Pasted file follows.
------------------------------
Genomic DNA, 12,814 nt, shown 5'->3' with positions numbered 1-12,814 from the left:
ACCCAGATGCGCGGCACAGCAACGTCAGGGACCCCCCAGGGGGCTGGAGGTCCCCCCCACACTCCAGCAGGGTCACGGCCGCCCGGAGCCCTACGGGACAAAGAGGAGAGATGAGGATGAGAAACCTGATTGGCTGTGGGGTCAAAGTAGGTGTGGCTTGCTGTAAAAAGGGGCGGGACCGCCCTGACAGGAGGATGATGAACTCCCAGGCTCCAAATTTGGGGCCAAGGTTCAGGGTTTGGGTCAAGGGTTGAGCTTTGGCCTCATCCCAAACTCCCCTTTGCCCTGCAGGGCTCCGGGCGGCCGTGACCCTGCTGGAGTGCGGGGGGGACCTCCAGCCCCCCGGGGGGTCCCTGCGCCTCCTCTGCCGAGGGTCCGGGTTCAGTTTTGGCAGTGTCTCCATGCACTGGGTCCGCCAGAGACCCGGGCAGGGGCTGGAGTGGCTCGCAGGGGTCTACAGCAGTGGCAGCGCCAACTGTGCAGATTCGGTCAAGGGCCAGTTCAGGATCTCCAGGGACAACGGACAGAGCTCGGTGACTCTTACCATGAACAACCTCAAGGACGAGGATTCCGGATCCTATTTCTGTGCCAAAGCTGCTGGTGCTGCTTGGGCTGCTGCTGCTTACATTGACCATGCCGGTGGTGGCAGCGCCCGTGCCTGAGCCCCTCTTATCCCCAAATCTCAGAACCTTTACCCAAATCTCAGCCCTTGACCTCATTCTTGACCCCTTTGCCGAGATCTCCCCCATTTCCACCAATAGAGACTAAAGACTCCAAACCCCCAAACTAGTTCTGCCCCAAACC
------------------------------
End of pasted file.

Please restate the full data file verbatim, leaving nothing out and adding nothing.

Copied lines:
Genomic DNA, 12,814 nt, shown 5'->3' with positions numbered 1-12,814 from the left:
ACCCAGATGCGCGGCACAGCAACGTCAGGGACCCCCCAGGGGGCTGGAGGTCCCCCCCACACTCCAGCAGGGTCACGGCCGCCCGGAGCCCTACGGGACAAAGAGGAGAGATGAGGATGAGAAACCTGATTGGCTGTGGGGTCAAAGTAGGTGTGGCTTGCTGTAAAAAGGGGCGGGACCGCCCTGACAGGAGGATGATGAACTCCCAGGCTCCAAATTTGGGGCCAAGGTTCAGGGTTTGGGTCAAGGGTTGAGCTTTGGCCTCATCCCAAACTCCCCTTTGCCCTGCAGGGCTCCGGGCGGCCGTGACCCTGCTGGAGTGCGGGGGGGACCTCCAGCCCCCCGGGGGGTCCCTGCGCCTCCTCTGCCGAGGGTCCGGGTTCAGTTTTGGCAGTGTCTCCATGCACTGGGTCCGCCAGAGACCCGGGCAGGGGCTGGAGTGGCTCGCAGGGGTCTACAGCAGTGGCAGCGCCAACTGTGCAGATTCGGTCAAGGGCCAGTTCAGGATCTCCAGGGACAACGGACAGAGCTCGGTGACTCTTACCATGAACAACCTCAAGGACGAGGATTCCGGATCCTATTTCTGTGCCAAAGCTGCTGGTGCTGCTTGGGCTGCTGCTGCTTACATTGACCATGCCGGTGGTGGCAGCGCCCGTGCCTGAGCCCCTCTTATCCCCAAATCTCAGAACCTTTACCCAAATCTCAGCCCTTGACCTCATTCTTGACCCCTTTGCCGAGATCTCCCCCATTTCCACCAATAGAGACTAAAGACTCCAAACCCCCAAACTAGTTCTGCCCCAAACC